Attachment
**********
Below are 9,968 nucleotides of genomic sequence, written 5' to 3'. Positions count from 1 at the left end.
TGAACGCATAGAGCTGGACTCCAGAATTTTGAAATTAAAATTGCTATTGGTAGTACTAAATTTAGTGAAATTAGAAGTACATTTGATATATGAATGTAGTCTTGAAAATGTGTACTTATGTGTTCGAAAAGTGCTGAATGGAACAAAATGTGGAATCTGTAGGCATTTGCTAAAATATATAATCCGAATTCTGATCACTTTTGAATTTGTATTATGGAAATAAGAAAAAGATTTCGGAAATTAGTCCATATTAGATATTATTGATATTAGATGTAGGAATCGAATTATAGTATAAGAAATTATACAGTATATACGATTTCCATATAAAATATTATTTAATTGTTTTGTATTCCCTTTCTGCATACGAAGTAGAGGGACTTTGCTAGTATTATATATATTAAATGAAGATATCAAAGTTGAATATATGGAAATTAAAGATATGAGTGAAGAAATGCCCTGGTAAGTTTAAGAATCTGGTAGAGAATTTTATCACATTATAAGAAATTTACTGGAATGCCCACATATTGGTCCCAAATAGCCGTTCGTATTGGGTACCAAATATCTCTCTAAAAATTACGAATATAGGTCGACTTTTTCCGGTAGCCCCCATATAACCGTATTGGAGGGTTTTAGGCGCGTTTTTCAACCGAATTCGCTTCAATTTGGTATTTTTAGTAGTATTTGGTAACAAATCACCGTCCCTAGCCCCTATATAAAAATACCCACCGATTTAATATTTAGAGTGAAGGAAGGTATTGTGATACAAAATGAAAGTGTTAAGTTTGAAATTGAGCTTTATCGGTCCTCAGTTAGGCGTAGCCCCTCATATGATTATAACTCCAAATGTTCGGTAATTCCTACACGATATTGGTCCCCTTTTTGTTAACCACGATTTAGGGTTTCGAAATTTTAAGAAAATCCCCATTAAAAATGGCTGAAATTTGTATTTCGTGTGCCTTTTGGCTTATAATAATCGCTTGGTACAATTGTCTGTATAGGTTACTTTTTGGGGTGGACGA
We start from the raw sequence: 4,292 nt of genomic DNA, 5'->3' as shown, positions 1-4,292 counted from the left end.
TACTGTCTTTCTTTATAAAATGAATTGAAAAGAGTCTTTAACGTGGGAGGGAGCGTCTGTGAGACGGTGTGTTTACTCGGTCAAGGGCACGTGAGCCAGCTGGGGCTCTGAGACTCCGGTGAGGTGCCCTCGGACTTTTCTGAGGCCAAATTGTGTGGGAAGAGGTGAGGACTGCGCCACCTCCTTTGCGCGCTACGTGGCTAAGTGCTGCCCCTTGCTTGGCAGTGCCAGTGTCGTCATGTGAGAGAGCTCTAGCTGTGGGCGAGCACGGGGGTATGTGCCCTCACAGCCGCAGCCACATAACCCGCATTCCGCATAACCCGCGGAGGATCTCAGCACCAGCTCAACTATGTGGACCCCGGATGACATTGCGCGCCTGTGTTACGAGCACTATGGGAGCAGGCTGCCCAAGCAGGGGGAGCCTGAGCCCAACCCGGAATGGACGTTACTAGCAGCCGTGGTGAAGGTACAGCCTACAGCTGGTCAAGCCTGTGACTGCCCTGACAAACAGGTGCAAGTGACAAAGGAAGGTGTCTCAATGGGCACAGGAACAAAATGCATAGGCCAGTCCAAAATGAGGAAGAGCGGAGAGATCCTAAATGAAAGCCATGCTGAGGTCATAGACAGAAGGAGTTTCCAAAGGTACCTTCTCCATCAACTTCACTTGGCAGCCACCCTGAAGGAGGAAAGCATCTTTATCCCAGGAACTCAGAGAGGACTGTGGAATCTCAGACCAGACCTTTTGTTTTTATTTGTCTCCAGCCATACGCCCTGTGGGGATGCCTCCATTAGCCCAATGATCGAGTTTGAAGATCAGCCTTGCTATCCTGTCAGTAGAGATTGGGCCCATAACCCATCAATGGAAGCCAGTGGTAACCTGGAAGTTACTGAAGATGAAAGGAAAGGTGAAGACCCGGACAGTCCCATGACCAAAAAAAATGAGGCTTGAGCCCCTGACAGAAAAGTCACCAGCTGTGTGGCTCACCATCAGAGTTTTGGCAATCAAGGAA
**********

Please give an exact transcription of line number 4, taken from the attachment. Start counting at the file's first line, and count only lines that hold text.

TACTGTCTTTCTTTATAAAATGAATTGAAAAGAGTCTTTAACGTGGGAGGGAGCGTCTGTGAGACGGTGTGTTTACTCGGTCAAGGGCACGTGAGCCAGCTGGGGCTCTGAGACTCCGGTGAGGTGCCCTCGGACTTTTCTGAGGCCAAATTGTGTGGGAAGAGGTGAGGACTGCGCCACCTCCTTTGCGCGCTACGTGGCTAAGTGCTGCCCCTTGCTTGGCAGTGCCAGTGTCGTCATGTGAGAGAGCTCTAGCTGTGGGCGAGCACGGGGGTATGTGCCCTCACAGCCGCAGCCACATAACCCGCATTCCGCATAACCCGCGGAGGATCTCAGCACCAGCTCAACTATGTGGACCCCGGATGACATTGCGCGCCTGTGTTACGAGCACTATGGGAGCAGGCTGCCCAAGCAGGGGGAGCCTGAGCCCAACCCGGAATGGACGTTACTAGCAGCCGTGGTGAAGGTACAGCCTACAGCTGGTCAAGCCTGTGACTGCCCTGACAAACAGGTGCAAGTGACAAAGGAAGGTGTCTCAATGGGCACAGGAACAAAATGCATAGGCCAGTCCAAAATGAGGAAGAGCGGAGAGATCCTAAATGAAAGCCATGCTGAGGTCATAGACAGAAGGAGTTTCCAAAGGTACCTTCTCCATCAACTTCACTTGGCAGCCACCCTGAAGGAGGAAAGCATCTTTATCCCAGGAACTCAGAGAGGACTGTGGAATCTCAGACCAGACCTTTTGTTTTTATTTGTCTCCAGCCATACGCCCTGTGGGGATGCCTCCATTAGCCCAATGATCGAGTTTGAAGATCAGCCTTGCTATCCTGTCAGTAGAGATTGGGCCCATAACCCATCAATGGAAGCCAGTGGTAACCTGGAAGTTACTGAAGATGAAAGGAAAGGTGAAGACCCGGACAGTCCCATGACCAAAAAAAATGAGGCTTGAGCCCCTGACAGAAAAGTCACCAGCTGTGTGGCTCACCATCAGAGTTTTGGCAATCAAGGAA